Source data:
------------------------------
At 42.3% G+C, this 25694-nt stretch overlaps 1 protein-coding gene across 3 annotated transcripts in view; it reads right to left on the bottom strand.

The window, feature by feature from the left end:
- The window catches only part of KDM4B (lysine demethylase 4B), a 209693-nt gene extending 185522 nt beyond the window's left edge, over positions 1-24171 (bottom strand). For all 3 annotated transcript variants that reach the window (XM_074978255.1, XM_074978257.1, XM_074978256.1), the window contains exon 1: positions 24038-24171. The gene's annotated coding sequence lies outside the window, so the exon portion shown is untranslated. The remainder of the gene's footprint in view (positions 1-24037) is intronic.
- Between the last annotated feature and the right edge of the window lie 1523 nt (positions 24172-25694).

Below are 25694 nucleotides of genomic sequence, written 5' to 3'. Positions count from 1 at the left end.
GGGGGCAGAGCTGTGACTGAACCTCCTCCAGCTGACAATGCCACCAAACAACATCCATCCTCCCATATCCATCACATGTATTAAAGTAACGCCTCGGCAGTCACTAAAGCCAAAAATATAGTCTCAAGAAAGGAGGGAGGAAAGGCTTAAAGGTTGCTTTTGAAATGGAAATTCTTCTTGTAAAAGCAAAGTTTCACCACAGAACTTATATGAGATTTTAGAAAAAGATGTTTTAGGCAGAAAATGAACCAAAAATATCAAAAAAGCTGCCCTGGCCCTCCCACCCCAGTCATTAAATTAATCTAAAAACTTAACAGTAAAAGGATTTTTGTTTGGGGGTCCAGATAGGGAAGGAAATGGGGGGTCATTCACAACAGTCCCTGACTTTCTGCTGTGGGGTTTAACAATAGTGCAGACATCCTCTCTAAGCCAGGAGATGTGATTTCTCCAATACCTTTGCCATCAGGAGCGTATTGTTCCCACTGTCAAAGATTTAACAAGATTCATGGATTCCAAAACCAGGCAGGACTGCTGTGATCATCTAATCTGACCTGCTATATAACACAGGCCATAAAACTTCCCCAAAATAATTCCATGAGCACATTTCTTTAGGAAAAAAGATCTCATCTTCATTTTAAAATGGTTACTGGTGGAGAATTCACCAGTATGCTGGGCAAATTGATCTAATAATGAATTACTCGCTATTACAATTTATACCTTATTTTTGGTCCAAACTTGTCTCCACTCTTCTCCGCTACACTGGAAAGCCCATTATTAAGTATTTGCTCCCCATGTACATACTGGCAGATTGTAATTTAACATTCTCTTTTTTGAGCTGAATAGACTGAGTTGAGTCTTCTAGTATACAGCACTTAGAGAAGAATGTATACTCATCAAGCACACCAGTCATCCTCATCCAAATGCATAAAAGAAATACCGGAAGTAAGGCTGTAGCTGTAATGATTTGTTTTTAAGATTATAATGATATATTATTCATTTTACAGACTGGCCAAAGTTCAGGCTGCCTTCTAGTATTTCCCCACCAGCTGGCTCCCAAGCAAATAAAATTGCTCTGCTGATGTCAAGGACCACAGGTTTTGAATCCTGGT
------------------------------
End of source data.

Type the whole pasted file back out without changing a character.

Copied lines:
At 42.3% G+C, this 25694-nt stretch overlaps 1 protein-coding gene across 3 annotated transcripts in view; it reads right to left on the bottom strand.

The window, feature by feature from the left end:
- The window catches only part of KDM4B (lysine demethylase 4B), a 209693-nt gene extending 185522 nt beyond the window's left edge, over positions 1-24171 (bottom strand). For all 3 annotated transcript variants that reach the window (XM_074978255.1, XM_074978257.1, XM_074978256.1), the window contains exon 1: positions 24038-24171. The gene's annotated coding sequence lies outside the window, so the exon portion shown is untranslated. The remainder of the gene's footprint in view (positions 1-24037) is intronic.
- Between the last annotated feature and the right edge of the window lie 1523 nt (positions 24172-25694).

Below are 25694 nucleotides of genomic sequence, written 5' to 3'. Positions count from 1 at the left end.
GGGGGCAGAGCTGTGACTGAACCTCCTCCAGCTGACAATGCCACCAAACAACATCCATCCTCCCATATCCATCACATGTATTAAAGTAACGCCTCGGCAGTCACTAAAGCCAAAAATATAGTCTCAAGAAAGGAGGGAGGAAAGGCTTAAAGGTTGCTTTTGAAATGGAAATTCTTCTTGTAAAAGCAAAGTTTCACCACAGAACTTATATGAGATTTTAGAAAAAGATGTTTTAGGCAGAAAATGAACCAAAAATATCAAAAAAGCTGCCCTGGCCCTCCCACCCCAGTCATTAAATTAATCTAAAAACTTAACAGTAAAAGGATTTTTGTTTGGGGGTCCAGATAGGGAAGGAAATGGGGGGTCATTCACAACAGTCCCTGACTTTCTGCTGTGGGGTTTAACAATAGTGCAGACATCCTCTCTAAGCCAGGAGATGTGATTTCTCCAATACCTTTGCCATCAGGAGCGTATTGTTCCCACTGTCAAAGATTTAACAAGATTCATGGATTCCAAAACCAGGCAGGACTGCTGTGATCATCTAATCTGACCTGCTATATAACACAGGCCATAAAACTTCCCCAAAATAATTCCATGAGCACATTTCTTTAGGAAAAAAGATCTCATCTTCATTTTAAAATGGTTACTGGTGGAGAATTCACCAGTATGCTGGGCAAATTGATCTAATAATGAATTACTCGCTATTACAATTTATACCTTATTTTTGGTCCAAACTTGTCTCCACTCTTCTCCGCTACACTGGAAAGCCCATTATTAAGTATTTGCTCCCCATGTACATACTGGCAGATTGTAATTTAACATTCTCTTTTTTGAGCTGAATAGACTGAGTTGAGTCTTCTAGTATACAGCACTTAGAGAAGAATGTATACTCATCAAGCACACCAGTCATCCTCATCCAAATGCATAAAAGAAATACCGGAAGTAAGGCTGTAGCTGTAATGATTTGTTTTTAAGATTATAATGATATATTATTCATTTTACAGACTGGCCAAAGTTCAGGCTGCCTTCTAGTATTTCCCCACCAGCTGGCTCCCAAGCAAATAAAATTGCTCTGCTGATGTCAAGGACCACAGGTTTTGAATCCTGGT